Danish Economy Returns to Growth as Consumer Spending Gains
Denmark’s economy returned to growth in the first quarter buoyed by a gain in consumer spending and rising inventories.
Gross domestic product rose 0.2 percent in the first quarter, after contracting a revised 0.9 percent at the end of 2012, Statistics Danmark said today. That matched a median estimate in a Bloomberg Survey of seven economists. The economy shrank an annual 0.8 percent.
“Companies may just have ben ahead of themselves building up inventories before demand started to pick up abroad,” said Jes Asmussen, chief economist at Svenska Handelsbanken AB in Copenhagen. “Without the inventory build-up growth had most likely been negative in the quarter. Unless foreign and domestic demand starts to accelerate soon the economy will contract again in the second quarter.”
The economy is struggling to emerge from a burst property bubble in 2008 that triggered a banking crisis and wiped out more than a dozen lenders. The $300 billion economy, home to A.P. Moeller-Maersk A/S (MAERSKB), is also suffering from slowing export demand from the 17-nation euro area, which is estimated to contract for a second consecutive year.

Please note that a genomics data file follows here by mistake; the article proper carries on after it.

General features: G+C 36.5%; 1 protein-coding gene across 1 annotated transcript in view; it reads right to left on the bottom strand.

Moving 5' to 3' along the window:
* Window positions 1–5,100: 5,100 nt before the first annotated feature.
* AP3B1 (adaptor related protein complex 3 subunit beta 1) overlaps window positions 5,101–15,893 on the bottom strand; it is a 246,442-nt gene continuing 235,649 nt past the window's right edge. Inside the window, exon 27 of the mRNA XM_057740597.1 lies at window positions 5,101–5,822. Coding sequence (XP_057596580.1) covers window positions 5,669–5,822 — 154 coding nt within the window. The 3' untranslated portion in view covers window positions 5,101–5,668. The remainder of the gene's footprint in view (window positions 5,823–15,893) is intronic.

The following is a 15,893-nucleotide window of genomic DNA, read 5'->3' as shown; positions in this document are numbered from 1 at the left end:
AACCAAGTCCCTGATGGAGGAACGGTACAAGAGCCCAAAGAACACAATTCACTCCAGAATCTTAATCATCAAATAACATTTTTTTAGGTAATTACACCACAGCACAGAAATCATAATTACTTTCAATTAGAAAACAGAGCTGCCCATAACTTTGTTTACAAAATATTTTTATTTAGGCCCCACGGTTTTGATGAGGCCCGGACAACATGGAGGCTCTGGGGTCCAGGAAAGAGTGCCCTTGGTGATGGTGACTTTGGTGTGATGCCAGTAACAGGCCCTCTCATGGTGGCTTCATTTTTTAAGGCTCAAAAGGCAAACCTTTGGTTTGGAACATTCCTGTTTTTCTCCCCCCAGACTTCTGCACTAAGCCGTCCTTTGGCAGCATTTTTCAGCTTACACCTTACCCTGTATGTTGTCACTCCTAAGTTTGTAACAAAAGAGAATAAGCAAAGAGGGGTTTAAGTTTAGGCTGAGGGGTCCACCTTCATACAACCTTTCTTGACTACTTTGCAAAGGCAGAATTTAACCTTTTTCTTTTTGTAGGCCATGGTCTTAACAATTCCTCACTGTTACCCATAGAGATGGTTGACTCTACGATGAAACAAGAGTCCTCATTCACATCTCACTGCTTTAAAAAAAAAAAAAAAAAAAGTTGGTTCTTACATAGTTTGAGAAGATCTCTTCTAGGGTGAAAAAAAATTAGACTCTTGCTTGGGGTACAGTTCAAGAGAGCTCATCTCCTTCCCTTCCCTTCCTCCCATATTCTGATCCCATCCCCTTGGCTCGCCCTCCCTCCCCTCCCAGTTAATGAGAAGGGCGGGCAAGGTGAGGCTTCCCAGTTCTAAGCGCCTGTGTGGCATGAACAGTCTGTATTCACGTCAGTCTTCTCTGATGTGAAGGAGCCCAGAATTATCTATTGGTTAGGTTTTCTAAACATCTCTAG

Private consumption rose 0.1 percent and inventories added 1.2 percentage point to growth. Exports, investments and public spending all declined in the quarter.
Denmark’s government-backed Economic Council said in a report this week that the European Union should allow the nation to deviate from its structural budget requirements to create room for more stimulus needed to support a recovery.
“The economic situation warrants fiscal easing, and the assessment is that there’s room in the budget to support it,” the council, also known as the Wise Men, said. “The scope for doing so within existing structural budget laws is very limited. It would therefore be best if the EU could allow nations with fundamentally healthy finances to deviate from its structural deficit rules.”
The government on May 27 cut its growth forecast for this year to 0.5 percent from the 0.7 percent predicted in April. It kept its 1.6 percent economic growth forecast for 2014.
The situation “abroad is placing limits on how fast growth can return” to Denmark, Economy Minister Margrethe Vestager said this week in a statement. “For better or worse, our fates are intertwined with our trading partners’. But when things start to improve abroad, we’ll be ready.”
The Social Democrat-led coalition on Feb. 26 pledged to lift annual growth to 2 percent on average from 2014 through 2020, and unveiled plans to create 150,000 private jobs by 2020 through increased public spending and corporate tax cuts.
Denmark’s gross unemployment rate was 5.9 percent in April, up from 5.8 percent in December, the statistics agency said in a statement yesterday.
“The Danish economy is moving sideways,” said Steen Bocian, chief economist at Danske Bank A/S in Copenhagen. “Whatever improvement we see is only technicalities after the big December drop in exports and industrial production.”
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